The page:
The North and South Islands are moving closer together after the effects of the Kaikōura earthquake in 2016.
The magnitude 7.8 earthquake produced 25 fault ruptures, causing dramatic changes to the sea bed and land, and also brought the North and South Islands five meters closer together.
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According to GNS Science geodetic scientist Dr Sigrun Hreinsdottir, the islands have continued to creep together over the last two years.
The most north-eastern tip of the South Island, Cape Campbell, has now moved 35cm closer to Wellington.
As for Kaikōura, it has moved 15cm east and Wellington has moved five centimetres northeast.
Scientists have yet to pinpoint which of the fault ruptures are responsible for the change in the islands, Dr Hreinsdottir told Stuff.
"In reality we are having all these creepings going on and the question is, which is the dominant factor? The idea there was a quite significant component on that plate interface was the surprising thing to us."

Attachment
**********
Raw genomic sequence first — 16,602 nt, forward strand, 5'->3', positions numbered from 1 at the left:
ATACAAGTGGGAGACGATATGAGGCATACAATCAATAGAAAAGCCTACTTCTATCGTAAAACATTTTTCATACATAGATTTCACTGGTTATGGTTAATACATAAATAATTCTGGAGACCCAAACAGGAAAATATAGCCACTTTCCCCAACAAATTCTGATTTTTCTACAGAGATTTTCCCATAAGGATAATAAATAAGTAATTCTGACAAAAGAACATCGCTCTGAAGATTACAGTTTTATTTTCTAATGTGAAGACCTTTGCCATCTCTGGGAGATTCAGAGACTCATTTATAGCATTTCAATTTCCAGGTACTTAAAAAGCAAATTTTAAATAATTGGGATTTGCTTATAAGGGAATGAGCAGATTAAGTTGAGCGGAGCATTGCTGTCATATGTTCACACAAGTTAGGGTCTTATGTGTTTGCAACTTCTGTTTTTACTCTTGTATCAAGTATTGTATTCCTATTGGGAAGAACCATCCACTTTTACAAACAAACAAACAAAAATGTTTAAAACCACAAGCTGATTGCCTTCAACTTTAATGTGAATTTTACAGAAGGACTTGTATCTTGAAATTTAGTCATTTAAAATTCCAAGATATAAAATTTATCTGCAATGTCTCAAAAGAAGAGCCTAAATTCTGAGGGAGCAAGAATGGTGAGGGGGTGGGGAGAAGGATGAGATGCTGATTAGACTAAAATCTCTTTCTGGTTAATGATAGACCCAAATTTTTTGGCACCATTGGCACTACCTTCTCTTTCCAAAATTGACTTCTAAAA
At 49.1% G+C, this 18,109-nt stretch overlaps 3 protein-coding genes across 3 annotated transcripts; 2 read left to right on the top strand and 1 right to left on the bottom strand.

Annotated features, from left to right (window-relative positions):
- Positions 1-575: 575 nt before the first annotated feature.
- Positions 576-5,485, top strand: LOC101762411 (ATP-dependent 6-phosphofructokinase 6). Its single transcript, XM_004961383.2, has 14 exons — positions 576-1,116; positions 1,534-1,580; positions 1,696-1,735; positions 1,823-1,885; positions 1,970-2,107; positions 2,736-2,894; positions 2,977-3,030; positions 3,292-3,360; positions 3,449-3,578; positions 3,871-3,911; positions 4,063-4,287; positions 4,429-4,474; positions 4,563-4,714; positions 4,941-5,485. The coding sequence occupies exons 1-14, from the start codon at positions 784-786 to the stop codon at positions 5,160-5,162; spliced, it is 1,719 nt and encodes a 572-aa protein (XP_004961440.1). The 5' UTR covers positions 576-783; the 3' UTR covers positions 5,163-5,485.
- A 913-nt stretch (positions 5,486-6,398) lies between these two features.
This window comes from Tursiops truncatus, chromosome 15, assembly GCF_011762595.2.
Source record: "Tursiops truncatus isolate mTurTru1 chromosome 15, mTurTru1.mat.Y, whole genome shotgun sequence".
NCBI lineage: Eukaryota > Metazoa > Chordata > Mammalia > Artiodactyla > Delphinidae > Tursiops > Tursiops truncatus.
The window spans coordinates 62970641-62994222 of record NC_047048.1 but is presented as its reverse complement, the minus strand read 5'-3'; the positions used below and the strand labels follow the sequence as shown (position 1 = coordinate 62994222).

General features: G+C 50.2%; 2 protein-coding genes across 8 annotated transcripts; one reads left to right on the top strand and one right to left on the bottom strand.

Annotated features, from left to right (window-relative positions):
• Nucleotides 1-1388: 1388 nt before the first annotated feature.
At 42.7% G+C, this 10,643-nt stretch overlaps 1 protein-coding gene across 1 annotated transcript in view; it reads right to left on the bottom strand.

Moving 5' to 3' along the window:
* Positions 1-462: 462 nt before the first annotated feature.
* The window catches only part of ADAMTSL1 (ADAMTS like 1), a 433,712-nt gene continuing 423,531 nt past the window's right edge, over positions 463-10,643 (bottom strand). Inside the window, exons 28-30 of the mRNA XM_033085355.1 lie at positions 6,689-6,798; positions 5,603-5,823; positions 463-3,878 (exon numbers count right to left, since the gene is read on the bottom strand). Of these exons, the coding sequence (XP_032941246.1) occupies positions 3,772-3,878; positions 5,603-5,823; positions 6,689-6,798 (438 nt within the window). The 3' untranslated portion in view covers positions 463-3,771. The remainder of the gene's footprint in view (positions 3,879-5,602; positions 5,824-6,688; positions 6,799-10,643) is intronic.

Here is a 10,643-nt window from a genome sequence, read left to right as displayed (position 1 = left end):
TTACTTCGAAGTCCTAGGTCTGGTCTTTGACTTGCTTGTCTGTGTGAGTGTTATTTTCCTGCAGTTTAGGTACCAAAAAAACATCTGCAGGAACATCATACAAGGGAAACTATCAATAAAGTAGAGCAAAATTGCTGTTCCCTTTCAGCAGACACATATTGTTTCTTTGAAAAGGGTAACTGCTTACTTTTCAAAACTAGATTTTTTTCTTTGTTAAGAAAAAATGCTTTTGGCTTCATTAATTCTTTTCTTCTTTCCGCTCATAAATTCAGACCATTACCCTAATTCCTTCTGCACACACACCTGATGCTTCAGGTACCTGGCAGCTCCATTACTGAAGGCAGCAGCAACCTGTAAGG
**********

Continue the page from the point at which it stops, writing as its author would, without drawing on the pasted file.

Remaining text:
The Papatea Fault ruptured according to Geonet. The fault starts offshore and extends inland north of Kaikōura, and the rupture caused vertical displacement of around five metres and a horizontal displacement of many metres, causing a wall to form.
"Right after the earthquake, the fault formed a vertical wall," says Dr Rob Langridge, GNS Science Earthquake Geologist. "Two years later the wall has degraded away and collapsed. It has sort of dissolved before our eyes."
The biggest fault rupture of the 2016 quake was in Kekerengu which slipped 9 metres in length.